It's looking like Uber has won the streets of New York City.
City Hall is moving forward with a planned study on the impact of Uber and other vehicle operators on traffic in the city, and Uber has apparently agreed to release some data the city had been seeking, the New York Times reported Wednesday.
The de Blasio administration has dropped its plan to cap Uber's expansion within the city--at least for now. The cap would have restricted the number of new for-hire licenses to a growth rate of one percent during the study period, which goes until September 2016, for companies such as Uber with more than 500 vehicles.
The ridesharing company must adhere to the agreement "otherwise the cap is back on the table," spokeswoman for Mayor Bill de Blasio, Karen Hinton, told the Times.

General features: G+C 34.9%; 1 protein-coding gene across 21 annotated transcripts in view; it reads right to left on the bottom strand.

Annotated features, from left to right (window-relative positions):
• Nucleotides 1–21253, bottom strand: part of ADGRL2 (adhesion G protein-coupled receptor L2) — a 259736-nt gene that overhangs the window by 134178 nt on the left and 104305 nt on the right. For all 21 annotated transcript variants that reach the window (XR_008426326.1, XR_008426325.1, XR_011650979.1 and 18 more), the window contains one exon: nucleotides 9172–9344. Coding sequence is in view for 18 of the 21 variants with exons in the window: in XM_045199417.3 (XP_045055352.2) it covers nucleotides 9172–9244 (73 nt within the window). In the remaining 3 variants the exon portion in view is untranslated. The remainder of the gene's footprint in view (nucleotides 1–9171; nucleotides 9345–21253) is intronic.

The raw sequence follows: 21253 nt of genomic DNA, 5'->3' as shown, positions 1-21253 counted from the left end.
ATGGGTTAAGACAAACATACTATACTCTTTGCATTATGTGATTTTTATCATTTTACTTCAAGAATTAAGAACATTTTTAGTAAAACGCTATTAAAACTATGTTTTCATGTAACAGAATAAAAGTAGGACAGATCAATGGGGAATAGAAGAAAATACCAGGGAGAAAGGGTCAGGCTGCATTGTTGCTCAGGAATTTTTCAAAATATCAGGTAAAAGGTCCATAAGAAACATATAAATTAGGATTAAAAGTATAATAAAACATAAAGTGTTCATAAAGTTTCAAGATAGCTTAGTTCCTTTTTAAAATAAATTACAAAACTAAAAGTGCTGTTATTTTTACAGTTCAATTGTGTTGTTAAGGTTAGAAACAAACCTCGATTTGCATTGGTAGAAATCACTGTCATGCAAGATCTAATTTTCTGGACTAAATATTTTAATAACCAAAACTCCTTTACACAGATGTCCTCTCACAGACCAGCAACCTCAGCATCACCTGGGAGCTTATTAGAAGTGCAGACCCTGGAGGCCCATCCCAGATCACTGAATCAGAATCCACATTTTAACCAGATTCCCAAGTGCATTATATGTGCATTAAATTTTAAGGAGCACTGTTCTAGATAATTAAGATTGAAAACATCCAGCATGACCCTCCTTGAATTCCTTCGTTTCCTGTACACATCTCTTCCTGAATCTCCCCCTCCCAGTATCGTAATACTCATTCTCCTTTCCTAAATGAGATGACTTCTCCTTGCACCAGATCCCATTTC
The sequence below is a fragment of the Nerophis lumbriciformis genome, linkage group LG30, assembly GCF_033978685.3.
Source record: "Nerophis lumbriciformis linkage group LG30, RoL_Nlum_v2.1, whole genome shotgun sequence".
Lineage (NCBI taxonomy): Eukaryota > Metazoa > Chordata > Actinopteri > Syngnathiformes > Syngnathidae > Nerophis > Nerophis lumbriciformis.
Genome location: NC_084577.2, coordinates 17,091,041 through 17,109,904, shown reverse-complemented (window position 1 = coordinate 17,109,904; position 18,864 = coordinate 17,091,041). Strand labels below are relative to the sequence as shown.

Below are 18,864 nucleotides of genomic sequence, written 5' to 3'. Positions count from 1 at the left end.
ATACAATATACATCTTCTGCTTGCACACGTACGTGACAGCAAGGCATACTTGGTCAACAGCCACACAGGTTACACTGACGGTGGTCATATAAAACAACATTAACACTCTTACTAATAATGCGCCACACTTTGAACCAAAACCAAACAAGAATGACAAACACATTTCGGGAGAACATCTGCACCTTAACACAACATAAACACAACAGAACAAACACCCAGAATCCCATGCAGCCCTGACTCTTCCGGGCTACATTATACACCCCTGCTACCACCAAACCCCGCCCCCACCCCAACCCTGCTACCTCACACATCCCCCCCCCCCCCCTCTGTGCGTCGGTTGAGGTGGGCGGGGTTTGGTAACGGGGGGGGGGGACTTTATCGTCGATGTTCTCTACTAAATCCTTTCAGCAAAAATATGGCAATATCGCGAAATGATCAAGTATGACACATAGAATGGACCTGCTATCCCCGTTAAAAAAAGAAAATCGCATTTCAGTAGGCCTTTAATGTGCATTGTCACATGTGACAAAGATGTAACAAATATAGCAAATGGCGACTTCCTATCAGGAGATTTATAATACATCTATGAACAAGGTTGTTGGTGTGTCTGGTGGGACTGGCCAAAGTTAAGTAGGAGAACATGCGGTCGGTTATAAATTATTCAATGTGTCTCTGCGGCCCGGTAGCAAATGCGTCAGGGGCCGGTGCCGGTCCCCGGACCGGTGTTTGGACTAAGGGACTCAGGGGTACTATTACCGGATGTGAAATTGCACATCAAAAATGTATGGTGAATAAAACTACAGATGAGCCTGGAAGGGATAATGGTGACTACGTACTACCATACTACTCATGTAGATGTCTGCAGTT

"The city received a willingness on the company's part to make sure there was no effort to flood the market with dramatically increased rates of growth," First Deputy Mayor Tony Shorris was quoted in the Associated Press as saying. "The company eventually agreed to what we've been asking for a while."
News of the mayor backing down from the cap followed what the New York Post described Wednesday as a "political bombshell" from New York Gov. Andrew Cuomo, when the governor defended Uber as "one of these great inventions, startups, of this new economy."
Cuomo made the comments on the radio show "The Capitol Pressroom," the Post reported.
"I don't think that government should be in the business of trying to restrict job growth. I don't believe you can restrict job growth," Cuomo was quoted as saying.